A crime can be the action of violating or breaking the law, having the intention of doing so or helping others in the process; in some systems the simple association for organising a crime is punished, even if the fact is not verified and usually for many crimes the attempt too is punished, even if the crime is not completed. Crimes are viewed as offenses against society, and as such are punished by the state. They can be scholastically distinguished, depending on the passive subject of the crime (the victim), or on the offended interest, in crimes against:
In general, in most western systems, the definition of a crime requires the existing intention of committing it (voluntas necandi) in the author, therefore it is usually not punished when this intention is missing or when the author has not a complete mental sanity or is under a certain age.
In many systems the penal responsibility is personal, and the retroactivity of the penal law is forbidden so that no one can be punished for a fact that the penal law didn't already describe as a crime at the moment in which the crime was committed.
The first civilizations had codes of law, though these codes were not always recorded. The first known written codes were written by the ancient Sumerians, and it was probably their king Ur-Nammu[?] (reigning on Ur in the 21st century BC) the first legislator of which we received a formal system in 32 articles; it has to be recalled that this is not among the eldest laws, since not all the ancient laws are penal rules. In the antiquity, in fact, codes mostly contained both civil and penal rules together. Sumerians however later issued other codes as the one known as "code of Lipit-Istar" (last king of the 3rd dynasty of Ur, Isin - 20th century BC). This code contains some 50 articles and has been reconstructed by the comparison among several sources.
In Babylon the code of Esnunna[?] before, and the code of Hammurabi (one of the richest ones of ancient times) after, were used and reflected society's belief that law was derived from the will of the gods.
Similarly, some codes of conduct of religious origins or reference have been included in penal codes, forbidden behaviours resulting in real crimes in the states ruled by theocracy even in more recent times.
Crimes are divided into categories and subcategories of definition, under which fall many specific crimes. For example, homicide is the subcategory, of the violent crimes, which includes murder, manslaughter, and in some states, self-abortion or "abortion without consent of the female". Arson and theft are examples of property crimes. Each state has its own penal law, which is frequently based on the Model Penal Code. There are also federal statutes, though the defining of federal crimes only became popular in the 1940s and 1950s.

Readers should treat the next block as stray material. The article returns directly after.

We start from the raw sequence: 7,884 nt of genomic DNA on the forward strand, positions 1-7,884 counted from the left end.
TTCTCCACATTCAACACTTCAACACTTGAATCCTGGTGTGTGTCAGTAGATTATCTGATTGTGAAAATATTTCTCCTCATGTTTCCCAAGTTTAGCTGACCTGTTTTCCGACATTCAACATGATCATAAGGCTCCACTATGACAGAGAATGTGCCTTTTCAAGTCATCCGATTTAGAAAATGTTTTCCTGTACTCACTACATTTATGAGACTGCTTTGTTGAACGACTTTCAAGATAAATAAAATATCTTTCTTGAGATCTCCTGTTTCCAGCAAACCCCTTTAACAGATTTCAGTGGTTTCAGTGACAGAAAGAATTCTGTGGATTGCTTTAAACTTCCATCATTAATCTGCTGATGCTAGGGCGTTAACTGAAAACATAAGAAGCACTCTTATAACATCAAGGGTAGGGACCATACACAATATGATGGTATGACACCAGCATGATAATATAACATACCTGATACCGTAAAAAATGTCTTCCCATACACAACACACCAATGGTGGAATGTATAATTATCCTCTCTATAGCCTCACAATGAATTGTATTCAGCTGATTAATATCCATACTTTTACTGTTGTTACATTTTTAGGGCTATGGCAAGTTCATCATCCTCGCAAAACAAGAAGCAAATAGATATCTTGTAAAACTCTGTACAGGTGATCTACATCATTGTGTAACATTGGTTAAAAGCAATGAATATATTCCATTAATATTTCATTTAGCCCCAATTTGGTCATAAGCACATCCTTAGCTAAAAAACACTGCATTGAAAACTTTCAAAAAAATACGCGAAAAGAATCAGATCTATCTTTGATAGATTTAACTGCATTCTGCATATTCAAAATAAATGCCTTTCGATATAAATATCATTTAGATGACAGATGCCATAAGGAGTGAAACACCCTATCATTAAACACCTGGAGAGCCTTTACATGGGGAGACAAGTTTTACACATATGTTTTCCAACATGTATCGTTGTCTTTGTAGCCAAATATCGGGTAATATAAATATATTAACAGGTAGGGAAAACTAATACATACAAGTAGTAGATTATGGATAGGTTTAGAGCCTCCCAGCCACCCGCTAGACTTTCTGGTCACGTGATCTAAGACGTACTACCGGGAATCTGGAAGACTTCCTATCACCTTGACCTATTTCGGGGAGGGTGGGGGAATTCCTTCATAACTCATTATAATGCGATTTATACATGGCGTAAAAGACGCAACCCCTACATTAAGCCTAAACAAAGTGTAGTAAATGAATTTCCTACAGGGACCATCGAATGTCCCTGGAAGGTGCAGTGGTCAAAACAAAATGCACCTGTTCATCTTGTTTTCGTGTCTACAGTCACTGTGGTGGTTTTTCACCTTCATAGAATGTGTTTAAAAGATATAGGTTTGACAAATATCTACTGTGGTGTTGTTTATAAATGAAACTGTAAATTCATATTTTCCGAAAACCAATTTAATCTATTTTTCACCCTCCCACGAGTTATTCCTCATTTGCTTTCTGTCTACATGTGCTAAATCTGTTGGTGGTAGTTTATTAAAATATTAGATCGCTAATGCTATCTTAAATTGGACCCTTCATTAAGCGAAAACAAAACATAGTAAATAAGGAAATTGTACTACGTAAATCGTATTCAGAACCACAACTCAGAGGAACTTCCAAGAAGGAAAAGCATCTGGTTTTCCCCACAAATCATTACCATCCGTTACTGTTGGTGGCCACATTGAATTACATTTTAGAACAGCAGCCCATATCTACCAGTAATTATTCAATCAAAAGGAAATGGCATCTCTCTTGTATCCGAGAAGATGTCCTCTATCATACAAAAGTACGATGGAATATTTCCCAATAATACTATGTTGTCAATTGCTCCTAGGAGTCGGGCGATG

Crimes are generally classified into different degrees of severity, including violations, misdemeanors, and felonies. Violations are punishable by a fine, misdemeanors are punishable by up to a year in a state penitentiary and/ or a fine, and felonies are punishable by a year or more in a state prison and/ or a fine.
An alternative view of crime is derived from the theory of natural law. In this view, crime is the violation of individual rights. Since rights are considered as natural, rather than man-made, what constitutes a crime is also natural, in contrast to laws, which are man-made. Adam Smith illustrates this view, saying a smuggler would be an excellent citizen, "had not the laws of his country made that a crime which nature never meant to be so."
Natural law theory thus distinguishes between criminality[?] and illegality[?], the former being derived from human nature, the latter being derived from the interests of those in power. This view leads to a seeming paradox, that an act can be illegal that is no crime, while a criminal act could be perfectly legal.
Many Enlightenment thinkers such as Adam Smith and the American Founding Fathers subscribed to this view to some extent, and it remains influential among so-called classical liberals and libertarians.
Malum in Se and Malum Prohbita A crime malum in se is argued to be inherently criminal; whereas a crime malum prohibitum is argued to be criminal only because the law has decreed it so.
Crimes can be divided into several (overlapping) categories: computer offences, crimes against persons, crimes against property, crimes against state security, drug offences, sexual offences, and weapon offences. Crimes are also be grouped by severity, some common categorical terms being: felonies, indictable offences, infractions, misdemeanors, and summary offences. An inchoate offense is a planned or attempted crime, which the offender was not able to carry out prior to arrest.
See also: criminal law
See also (in alphabetic order): actus reus, case law, civil law, consensual crime, crime index, crime statistics, criminal justice, criminal law, criminology, defense of justification[?], hate crime, inchoate crimes[?], insanity defense, international crime, law, mala in se[?], mala prohibida[?], mens rea, organised crime, piracy, sexual crime[?], social control, social policy[?], statutory law, strict liability crimes[?], Supreme Court, victimology, war crime.
See crime fiction for a survey of the fictional treatment of crimes and their detection and criminals and their motives.